Another of the themes proposed on Friday was ‘A new world of work, where do we start again?’ The speakers were two entrepreneurs, César Norton from Chile and Alejandro Marius from Venezuela, who spoke about the current context, the pandemic and the social crisis, their challenges but also the opportunities they represent. The day ended with a meeting dedicated to Pope Francis’ 2015 encyclical Laudato si’. It began with a reading of the text: "The most extraordinary scientific advances, the most amazing technical abilities, the most astonishing economic growth, unless they are accompanied by authentic social and moral progress, will definitely turn against man.” What does this conversion consist of? During the meeting, a dialogue was born with four women who work in the care of the "common home", of creation; Mahani Teave, from the Toki Foundation in Rapanui; Gladys Jimenez, member of the Observatory on Territorial Social Responsibility of the Pontifical Catholic University of Valparaíso; Paula Castillo, president of Fundan and vice-president of the Mapuche Economic Confederation; and from Spain, María Laín, founder of the "Christian Youth Climate" movement. In their stories, it has become evident how the discovery of the gift of creation can lead to a tenderness towards the human. This tenderness can only give rise to a new "culture of care" and a new paradigm in approaching certain themes, even in our small environment and the way we relate to it.

Saturday morning was opened by a workshop of ‘inclusive gardening’. Young people with Down’s syndrome from Edudown showed us how to grow food at home. This is an activity that they learned in turn, connected via the web from their homes during lockdown. And to follow, again via zoom, were the Vigías de belleza (sentinels of beauty), a moment of games, songs and dances dedicated for young children and their families, who since April have been livening up Saturdays in the parish of Blessed Pedro Bonilli.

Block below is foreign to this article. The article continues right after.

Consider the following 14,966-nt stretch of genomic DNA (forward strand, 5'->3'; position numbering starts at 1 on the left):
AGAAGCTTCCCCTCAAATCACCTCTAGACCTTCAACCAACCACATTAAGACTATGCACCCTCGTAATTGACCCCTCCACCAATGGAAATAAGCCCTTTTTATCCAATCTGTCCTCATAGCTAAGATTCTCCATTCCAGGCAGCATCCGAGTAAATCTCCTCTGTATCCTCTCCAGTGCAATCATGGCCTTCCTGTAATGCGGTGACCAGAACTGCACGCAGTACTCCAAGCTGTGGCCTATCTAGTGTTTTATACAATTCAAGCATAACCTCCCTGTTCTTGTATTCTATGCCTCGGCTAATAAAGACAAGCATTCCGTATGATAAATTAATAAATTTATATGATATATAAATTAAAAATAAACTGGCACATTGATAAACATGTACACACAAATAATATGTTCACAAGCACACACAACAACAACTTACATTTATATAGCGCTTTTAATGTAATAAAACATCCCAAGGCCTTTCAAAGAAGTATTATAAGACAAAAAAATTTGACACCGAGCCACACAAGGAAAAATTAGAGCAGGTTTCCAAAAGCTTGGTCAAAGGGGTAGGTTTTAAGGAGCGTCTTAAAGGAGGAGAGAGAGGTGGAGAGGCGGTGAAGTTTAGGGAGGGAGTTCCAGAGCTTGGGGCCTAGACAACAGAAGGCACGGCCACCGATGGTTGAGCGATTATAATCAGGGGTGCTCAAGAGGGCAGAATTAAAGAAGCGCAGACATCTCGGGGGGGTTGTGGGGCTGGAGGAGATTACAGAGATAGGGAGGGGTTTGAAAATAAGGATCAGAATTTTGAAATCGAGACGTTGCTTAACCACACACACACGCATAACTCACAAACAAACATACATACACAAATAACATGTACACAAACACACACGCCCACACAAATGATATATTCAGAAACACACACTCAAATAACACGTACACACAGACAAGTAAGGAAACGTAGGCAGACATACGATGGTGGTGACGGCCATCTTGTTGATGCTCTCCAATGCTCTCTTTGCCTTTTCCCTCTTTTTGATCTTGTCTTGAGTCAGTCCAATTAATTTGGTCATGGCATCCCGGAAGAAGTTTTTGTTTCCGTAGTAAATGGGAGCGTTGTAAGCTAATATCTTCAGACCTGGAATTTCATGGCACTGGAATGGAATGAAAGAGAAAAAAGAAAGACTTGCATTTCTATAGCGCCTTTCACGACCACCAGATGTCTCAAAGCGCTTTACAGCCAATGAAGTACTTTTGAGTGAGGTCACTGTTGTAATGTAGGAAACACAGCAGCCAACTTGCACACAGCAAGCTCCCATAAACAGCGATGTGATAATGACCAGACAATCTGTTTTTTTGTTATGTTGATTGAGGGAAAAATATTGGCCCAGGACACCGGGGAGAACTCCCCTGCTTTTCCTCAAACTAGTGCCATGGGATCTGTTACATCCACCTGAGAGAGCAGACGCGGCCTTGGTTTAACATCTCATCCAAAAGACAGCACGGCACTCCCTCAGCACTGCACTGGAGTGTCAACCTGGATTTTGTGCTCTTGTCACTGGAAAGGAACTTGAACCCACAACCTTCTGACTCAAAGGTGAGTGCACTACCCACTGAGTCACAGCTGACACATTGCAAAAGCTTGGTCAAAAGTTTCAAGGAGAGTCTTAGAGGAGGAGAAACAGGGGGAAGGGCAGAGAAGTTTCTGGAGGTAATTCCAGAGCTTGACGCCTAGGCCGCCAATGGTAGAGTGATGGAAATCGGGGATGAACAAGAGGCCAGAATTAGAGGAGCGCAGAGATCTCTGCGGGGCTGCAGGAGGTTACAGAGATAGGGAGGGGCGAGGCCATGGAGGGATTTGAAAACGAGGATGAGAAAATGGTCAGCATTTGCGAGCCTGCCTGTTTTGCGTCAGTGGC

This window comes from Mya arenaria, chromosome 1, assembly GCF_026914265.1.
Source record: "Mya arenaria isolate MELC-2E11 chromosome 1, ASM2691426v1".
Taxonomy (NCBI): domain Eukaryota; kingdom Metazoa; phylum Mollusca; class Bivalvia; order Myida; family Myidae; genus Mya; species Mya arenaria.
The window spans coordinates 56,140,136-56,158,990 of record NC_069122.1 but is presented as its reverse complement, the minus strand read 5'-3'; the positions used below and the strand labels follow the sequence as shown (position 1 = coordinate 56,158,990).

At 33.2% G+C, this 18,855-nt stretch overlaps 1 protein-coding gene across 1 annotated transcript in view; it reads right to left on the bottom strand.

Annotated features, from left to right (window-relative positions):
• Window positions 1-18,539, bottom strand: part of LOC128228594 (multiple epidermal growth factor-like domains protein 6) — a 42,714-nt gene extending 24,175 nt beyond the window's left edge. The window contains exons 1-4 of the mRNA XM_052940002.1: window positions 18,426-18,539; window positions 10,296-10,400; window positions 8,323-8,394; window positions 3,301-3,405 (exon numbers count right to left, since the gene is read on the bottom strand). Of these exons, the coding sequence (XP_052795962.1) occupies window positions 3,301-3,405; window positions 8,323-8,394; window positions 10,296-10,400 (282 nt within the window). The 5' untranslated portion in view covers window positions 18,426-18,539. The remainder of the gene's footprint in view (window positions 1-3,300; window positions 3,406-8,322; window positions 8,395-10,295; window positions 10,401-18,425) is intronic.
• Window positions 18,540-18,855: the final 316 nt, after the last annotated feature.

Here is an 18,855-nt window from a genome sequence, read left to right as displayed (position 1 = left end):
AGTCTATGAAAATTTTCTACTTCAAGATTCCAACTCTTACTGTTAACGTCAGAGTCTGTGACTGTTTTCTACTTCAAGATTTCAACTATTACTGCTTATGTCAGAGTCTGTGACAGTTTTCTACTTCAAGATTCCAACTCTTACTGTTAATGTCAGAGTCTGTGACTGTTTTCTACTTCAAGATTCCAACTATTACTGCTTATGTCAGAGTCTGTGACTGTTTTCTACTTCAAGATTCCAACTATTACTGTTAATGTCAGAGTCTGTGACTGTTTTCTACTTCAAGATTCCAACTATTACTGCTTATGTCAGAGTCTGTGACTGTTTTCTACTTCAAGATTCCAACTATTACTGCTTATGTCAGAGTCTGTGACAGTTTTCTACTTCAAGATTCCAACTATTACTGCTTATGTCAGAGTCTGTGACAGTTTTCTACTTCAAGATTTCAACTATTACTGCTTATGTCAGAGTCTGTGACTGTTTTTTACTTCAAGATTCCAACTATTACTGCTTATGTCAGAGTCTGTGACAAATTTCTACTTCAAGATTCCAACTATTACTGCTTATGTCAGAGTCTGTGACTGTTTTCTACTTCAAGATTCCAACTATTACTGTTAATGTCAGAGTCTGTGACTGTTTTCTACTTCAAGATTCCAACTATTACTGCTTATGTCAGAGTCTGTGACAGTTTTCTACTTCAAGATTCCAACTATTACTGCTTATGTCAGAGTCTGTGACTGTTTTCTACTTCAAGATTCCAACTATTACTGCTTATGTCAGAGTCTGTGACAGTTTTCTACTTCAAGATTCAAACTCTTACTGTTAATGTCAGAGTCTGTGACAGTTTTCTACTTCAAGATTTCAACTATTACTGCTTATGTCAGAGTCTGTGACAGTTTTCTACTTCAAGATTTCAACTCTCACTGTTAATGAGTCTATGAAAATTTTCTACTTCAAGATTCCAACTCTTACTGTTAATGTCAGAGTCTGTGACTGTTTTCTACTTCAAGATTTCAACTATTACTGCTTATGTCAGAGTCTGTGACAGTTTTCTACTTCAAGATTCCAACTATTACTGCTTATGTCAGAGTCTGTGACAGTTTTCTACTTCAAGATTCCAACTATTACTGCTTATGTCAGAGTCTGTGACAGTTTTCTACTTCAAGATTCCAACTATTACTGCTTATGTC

In the afternoon, a radio play entitled ‘North, land of wandering souls’ by the theater collective La Maestra was broadcast on the Encuentro’s YouTube channel. And there was no lack of music on Saturday either, thanks to Coqui Sosa, Argentinean songwriter, and Nicolas Rauss, conductor of the University of Santiago de Chile.

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The closure of Encuentro was dedicated to education. With the theme, ‘Educating with what we are: a path of hope’, a series of testimonies that highlighted how nothing that happens can stop the desire to meet the other and that there in a relationship there is always the possibility for good.

To summarise, three full days where we were able to meet people with such a humanity who gave back to many that feeling of breathing amid the difficulties we are experiencing, of ‘living hope in the present’. It is an encounter that "becomes culture", as Pope Francis says in the new encyclical Fratelli tutti. We wait for next year with a new theme: ‘Discovering the other: from tolerance to esteem’.